Despite the trend of inflexible partisanship, there is growing pressure from across the political spectrum to raise a national conversation about poverty policy. From The Nation’s #TalkPoverty efforts to spark the candidates to articulate their solutions, to David MacDougal’s New York Times piece calling for a “third way” that is neither blind social budget axing or knee jerk program creation — there is consensus: our current approach is not working.
The trickle down approach has left most of us behind. And while the safety-net system ameliorates the harsh effects of poverty it is not a springboard to move people forward. If we hope to see a middle class resurgence we need a new approach — one that leverages families’ hard work as they pursue their American Dream.
Since 2001, through my organization, the Family Independence Initiative, I have partnered with hundreds of low-income families in Boston and the Bay Area to test an approach to social and economic mobility that looks nothing like our current methods. If anything it’s an inverse. Instead of paid professionals, low-income people are the agents of change and decision-making in their lives. Instead of penalizing progress, people can access resources as they move up. Instead of perceiving and treating low-income families as needy, families are respected for their capacity and resourcefulness. Instead of building a sense of dependence on programs, families forge strong relationships with friends creating social capital, interdependence, and mutual aid.
In the sample communities we tracked, average household incomes jumped 20 percent, debt decreased, savings increased, kids’ grades improves, and many families dropped public assistance. Almost all of the families had members who transitioned to higher paying jobs, got additional education, started their own businesses creating jobs for themselves and their teens, or made other significant progress. Some started lending circles with their friends so that they didn’t have to rely on predatory lenders when they needed capital.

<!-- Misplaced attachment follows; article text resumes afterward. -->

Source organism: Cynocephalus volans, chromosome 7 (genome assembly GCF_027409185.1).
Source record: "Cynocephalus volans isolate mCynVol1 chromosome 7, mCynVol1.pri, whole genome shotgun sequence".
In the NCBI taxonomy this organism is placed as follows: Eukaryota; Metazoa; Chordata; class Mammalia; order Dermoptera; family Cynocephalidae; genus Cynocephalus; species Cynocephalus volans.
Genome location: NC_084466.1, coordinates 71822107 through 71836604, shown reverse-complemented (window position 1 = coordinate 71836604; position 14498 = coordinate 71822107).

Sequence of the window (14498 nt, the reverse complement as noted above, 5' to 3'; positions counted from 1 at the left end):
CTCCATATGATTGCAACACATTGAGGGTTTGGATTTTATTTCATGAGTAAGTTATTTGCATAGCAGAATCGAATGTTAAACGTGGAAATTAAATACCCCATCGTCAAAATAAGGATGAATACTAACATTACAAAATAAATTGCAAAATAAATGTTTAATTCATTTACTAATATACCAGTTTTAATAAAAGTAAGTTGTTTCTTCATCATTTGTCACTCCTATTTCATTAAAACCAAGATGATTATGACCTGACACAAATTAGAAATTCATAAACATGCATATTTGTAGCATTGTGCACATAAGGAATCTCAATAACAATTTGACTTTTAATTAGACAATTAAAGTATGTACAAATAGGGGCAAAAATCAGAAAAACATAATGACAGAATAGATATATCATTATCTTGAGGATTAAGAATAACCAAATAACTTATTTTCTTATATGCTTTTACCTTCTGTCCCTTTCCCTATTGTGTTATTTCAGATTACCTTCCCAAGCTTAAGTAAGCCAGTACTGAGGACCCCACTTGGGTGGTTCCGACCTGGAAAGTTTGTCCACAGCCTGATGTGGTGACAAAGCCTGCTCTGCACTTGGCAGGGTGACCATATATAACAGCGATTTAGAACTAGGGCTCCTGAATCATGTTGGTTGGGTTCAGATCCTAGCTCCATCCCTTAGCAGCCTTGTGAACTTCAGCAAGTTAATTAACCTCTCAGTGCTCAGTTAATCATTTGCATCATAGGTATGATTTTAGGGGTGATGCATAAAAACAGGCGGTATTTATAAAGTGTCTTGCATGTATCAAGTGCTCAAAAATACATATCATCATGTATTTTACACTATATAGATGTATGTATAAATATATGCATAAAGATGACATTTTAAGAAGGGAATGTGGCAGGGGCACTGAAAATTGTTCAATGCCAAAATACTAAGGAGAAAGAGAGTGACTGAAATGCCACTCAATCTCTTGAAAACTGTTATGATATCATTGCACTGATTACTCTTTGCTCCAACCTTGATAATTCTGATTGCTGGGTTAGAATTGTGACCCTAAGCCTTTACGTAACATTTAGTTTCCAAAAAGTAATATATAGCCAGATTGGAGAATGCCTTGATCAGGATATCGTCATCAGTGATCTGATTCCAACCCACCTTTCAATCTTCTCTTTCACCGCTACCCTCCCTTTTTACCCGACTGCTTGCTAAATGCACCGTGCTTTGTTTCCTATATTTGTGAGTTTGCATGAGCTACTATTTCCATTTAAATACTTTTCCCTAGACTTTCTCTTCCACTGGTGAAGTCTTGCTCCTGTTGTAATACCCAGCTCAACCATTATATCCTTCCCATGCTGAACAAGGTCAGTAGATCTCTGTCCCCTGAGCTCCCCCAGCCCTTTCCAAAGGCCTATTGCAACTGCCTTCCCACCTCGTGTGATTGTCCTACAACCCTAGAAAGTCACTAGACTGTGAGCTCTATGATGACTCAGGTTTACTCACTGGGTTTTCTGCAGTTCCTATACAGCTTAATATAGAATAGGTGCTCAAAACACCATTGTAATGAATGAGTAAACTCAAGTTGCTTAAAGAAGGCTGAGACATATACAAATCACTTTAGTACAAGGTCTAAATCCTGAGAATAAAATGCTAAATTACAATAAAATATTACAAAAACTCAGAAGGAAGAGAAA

Our investment of under $2,000 on average per household helped bring about these changes. Independent evaluators identified a few key motivators behind this success — and, surprisingly, it wasn’t the capital. Rather people responded to and appreciated the responsibility involved in leading their own change — the power of self-determination. And they were also motivated by the group context — having the support of peers, a place to share ideas, formulate plans, and give and receive support. They overwhelmingly concurred that moving up in America was a group effort.
Jorge and Marie Elena worked hard to realize their dream of home ownership. Their story shows the power of social capital and self-determination at work. After purchasing their home they discovered their broker was a predatory lender. Their mortgage was 65% of their income. When their community learned the family might lose their home, friends and neighbors descended upon the house to paint, tile, landscape, and re-roof it. The increased value of the house allowed them to re-finance their mortgage, getting the payments down to a manageable amount. Not only have they been able to stay in their home through the foreclosure crisis, but many friends, who previously thought such an accomplishment was impossible, were inspired to buy homes too.
I’m often asked for a blue-print for others to reproduce our project. But the answer to the country’s stalled mobility is not to create hundreds of projects like mine. Rather, philanthropies, policy makers, nonprofits, and private sector stakeholders can reward and encourage initiative, invest in residents’ solutions, and support social networks. Collectively we can create a platform for opportunity and mobility.
Fortunately we already have an incentive system like this in place. It exists for people who make upwards of $80,000 a year. This system incentivizes asset building and savings by offering a variety of benefits such as tax based home mortgage deductions, matched savings for retirement, education savings, and other tools that put a premium on asset building. We can expand this opportunity rich environment to create a system that it is relevant for people at all income levels.
It’s time to apply our collective ingenuity towards leveraging social capital and creating opportunity. We did it before with the GI Bill, which helped grow the middle class through economic and educational opportunities for millions of returning WWII vets. Today innovation and investment needs to come from all sectors. We have many great examples: Kiva Zip uses technologies to crowd-source loans for start up businesses that don’t qualify for bank or microfinance loans; Mission Asset Fund makes traditional lending circles a credit building opportunity; EARN’s Triple Boost education savings account is a model for matched savings for low-income workers; and funders like Boston Rising and the Jacobs Family Foundation invest philanthropic dollars in resident ownership of community change.
The American Dream is as much a challenge as it is a promise. Our history is rich with examples of people rising to the challenge — poor immigrants and former slaves who built townships, small businesses, and community. Today low-income people work harder than ever. Many are holding down two jobs but still struggling. Now is the time to invest in this capacity and initiative. It’s a winning investment we can’t afford to miss.